The allocation decision is based on two (2) essential ingredients: TRUST and ACTIONABLE CONVICTION. Both must be earned. That is NOW and has always been THE challenge for everyone trying to raise assets.

With that said, a core focus of the marketing process is relationship building, which requires ENGAGEMENT.

Many managers/funds wait until a “hot streak” of good performance to “engage” with current and prospective investors. Think about the message that sends? Only “reaching out” in “good times”, does that mean it’s radio silence when performance is poor? that’s the exact wrong message!

Plainly: ALWAYS ENGAGE. The issue is what is the objective when “engaging”. “Engagement” should not be only to SELL or “pitch” performance, that’s one-sided. Successfully raising assets requires a two-way conversation. EVERY new or smaller manager/fund should have a structured, disciplined, focused and DOCUMENTED process of engagement i.e. MARKETING. When raising assets, the objective is clear: To “close” in the fastest, most efficient and economical manner possible. To accomplish that goal requires deeply understanding the prospect. The more information, insight and intelligence gathered about what the prospect is thinking, feeling and experiencing, in the present as well as in the past, the better and faster a determination can be made if/when it’s time to “CLOSE” or “DISCARD” (move on!). “Engagement” is about many things but should always be a continual and consistent commitment regardless of investment performance.

“Engagement” should never be done without careful thought and consideration! Don’t send an email or pick up a phone to make a call until “prepared”. Being “prepared means knowing WHO you’re talking to. Each and every prospect touchpoint either erodes or builds TRUST and ACTIONABLE CONVICTION. Getting anyone’s “attention” and maintaining “attentiveness”, especially a wealthy individual or family, is among the hardest things to do now! Raising assets is not just a competition for money based on investment performance, it’s equally a competition for time and attention based on marketing performance. As such, no engagement opportunity can be wasted. As a note: – “Attention” is a point or moment in time; “Attentiveness” is through a period of time.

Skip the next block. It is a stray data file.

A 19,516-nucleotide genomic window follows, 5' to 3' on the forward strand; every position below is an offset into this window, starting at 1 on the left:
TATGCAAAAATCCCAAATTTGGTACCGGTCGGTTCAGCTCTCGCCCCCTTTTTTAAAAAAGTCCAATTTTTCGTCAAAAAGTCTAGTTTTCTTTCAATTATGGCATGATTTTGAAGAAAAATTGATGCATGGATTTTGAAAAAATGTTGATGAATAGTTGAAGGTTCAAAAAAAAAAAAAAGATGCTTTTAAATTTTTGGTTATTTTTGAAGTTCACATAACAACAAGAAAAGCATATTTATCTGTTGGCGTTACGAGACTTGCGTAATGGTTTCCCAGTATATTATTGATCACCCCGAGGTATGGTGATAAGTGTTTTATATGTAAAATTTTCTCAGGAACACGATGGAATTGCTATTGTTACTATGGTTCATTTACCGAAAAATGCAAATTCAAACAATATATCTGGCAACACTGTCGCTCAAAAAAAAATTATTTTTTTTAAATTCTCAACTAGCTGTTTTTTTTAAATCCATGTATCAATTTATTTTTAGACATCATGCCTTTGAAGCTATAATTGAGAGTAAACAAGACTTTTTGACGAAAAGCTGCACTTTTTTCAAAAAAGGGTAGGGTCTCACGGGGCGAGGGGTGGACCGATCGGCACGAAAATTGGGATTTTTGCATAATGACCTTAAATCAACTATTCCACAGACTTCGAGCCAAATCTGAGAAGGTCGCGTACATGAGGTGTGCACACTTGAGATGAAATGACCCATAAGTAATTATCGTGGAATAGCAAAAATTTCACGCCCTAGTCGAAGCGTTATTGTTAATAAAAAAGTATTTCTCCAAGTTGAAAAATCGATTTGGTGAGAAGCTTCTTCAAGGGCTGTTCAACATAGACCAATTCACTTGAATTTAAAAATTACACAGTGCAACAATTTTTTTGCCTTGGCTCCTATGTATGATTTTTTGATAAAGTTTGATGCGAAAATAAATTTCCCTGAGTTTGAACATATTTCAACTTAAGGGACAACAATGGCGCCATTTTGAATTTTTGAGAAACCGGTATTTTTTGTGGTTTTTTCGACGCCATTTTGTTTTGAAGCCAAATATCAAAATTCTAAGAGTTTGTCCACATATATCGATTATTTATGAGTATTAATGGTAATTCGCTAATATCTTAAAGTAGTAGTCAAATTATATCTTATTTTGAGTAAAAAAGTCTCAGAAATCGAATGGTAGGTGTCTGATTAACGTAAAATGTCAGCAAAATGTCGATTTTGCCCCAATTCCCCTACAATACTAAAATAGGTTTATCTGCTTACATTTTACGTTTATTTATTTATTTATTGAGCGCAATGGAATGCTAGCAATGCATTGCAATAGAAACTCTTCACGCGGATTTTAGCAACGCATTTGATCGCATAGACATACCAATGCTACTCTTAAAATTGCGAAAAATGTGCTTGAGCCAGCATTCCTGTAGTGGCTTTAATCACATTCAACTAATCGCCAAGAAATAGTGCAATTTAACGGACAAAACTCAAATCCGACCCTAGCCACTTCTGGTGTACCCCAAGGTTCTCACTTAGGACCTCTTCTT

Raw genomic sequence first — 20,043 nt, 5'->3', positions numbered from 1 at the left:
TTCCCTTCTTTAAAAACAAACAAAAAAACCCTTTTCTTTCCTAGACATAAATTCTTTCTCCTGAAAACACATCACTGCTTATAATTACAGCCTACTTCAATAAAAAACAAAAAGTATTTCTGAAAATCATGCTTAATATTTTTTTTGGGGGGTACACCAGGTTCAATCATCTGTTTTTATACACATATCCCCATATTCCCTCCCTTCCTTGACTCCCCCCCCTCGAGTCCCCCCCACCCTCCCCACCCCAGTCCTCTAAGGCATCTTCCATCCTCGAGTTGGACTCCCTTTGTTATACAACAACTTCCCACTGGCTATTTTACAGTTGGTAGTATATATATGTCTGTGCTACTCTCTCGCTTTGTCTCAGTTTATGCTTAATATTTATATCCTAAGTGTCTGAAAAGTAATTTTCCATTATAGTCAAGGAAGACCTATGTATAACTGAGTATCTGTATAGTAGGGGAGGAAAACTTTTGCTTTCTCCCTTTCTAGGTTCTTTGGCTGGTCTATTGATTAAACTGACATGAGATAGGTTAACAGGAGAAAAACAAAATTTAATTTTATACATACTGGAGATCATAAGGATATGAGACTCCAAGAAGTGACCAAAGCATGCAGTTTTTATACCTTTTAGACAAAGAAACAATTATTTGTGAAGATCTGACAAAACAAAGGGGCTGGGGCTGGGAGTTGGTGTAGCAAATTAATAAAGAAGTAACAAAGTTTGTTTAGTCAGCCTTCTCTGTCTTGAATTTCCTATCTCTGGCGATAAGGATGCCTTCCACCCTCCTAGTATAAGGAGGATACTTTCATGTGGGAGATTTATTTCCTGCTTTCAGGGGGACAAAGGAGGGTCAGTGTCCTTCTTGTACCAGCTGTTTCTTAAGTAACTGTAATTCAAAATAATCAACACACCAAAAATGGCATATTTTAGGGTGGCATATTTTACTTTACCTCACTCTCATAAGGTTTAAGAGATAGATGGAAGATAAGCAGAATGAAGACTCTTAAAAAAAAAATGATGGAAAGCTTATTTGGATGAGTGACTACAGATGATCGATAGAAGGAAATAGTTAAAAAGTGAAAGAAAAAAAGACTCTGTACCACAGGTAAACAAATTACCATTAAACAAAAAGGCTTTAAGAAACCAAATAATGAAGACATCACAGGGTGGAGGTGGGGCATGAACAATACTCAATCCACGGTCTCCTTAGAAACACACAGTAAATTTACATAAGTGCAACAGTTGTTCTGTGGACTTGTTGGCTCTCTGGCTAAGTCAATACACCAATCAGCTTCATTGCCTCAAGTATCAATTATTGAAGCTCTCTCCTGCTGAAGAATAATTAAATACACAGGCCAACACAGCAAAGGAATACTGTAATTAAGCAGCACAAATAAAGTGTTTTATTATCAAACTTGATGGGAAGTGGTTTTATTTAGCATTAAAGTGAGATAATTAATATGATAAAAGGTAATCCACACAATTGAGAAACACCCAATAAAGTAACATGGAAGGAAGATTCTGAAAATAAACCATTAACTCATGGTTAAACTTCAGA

So BEFORE “engaging” ask a crucial question: “How much do I really understand about the prospect?”. Most new and smaller manager/funds have little qualitative (life/lifestyle) or qualitatively (portfolio composition/asset allocation/investment experience) prospect understanding and as a result have little insight into the REAL emotional, relational and financial drivers that influence the decision to invest.

In the absence of prospect-specific knowledge and understanding, most default to “pitching a product or performance”, which leads to attempting the “close” too soon! When that happens, the possibility of a “relationship” ends well before one has even begun. When few emails and calls get returned, the reason is often the prospect feels the “call” is about “selling” something and no value is found in having the “conversation” since the prospect may “feel and believe” what’s being offered may not be needed, wanted or appropriate. Conversely, if the prospect “thinks and feels” highly-relevant and possibly profitable information, insight and intelligence may result from the call the probability of getting “attention” but more importantly, “attentiveness” is much more likely.  With the long allocation cycle of 6-11 months from initial meeting to actual allocation, “attentiveness” is critical and that can only be achieved by prospect-specific engagement.


What is the tactical action point?

To attain “attentiveness” gather as much prospect-specific intelligence as possible BEFORE any marketing touchpoint to then execute highly-relevant and high-impact prospect-specific engagement. This process is mandatory to achieve the two (2) essential ingredients in the allocation decision:



As always, I hope you find this helpful.

Continued Success!

Bryan Johnson 

Managing Partner
Johnson & Company
Direct: (512) 786-1569 or [email protected]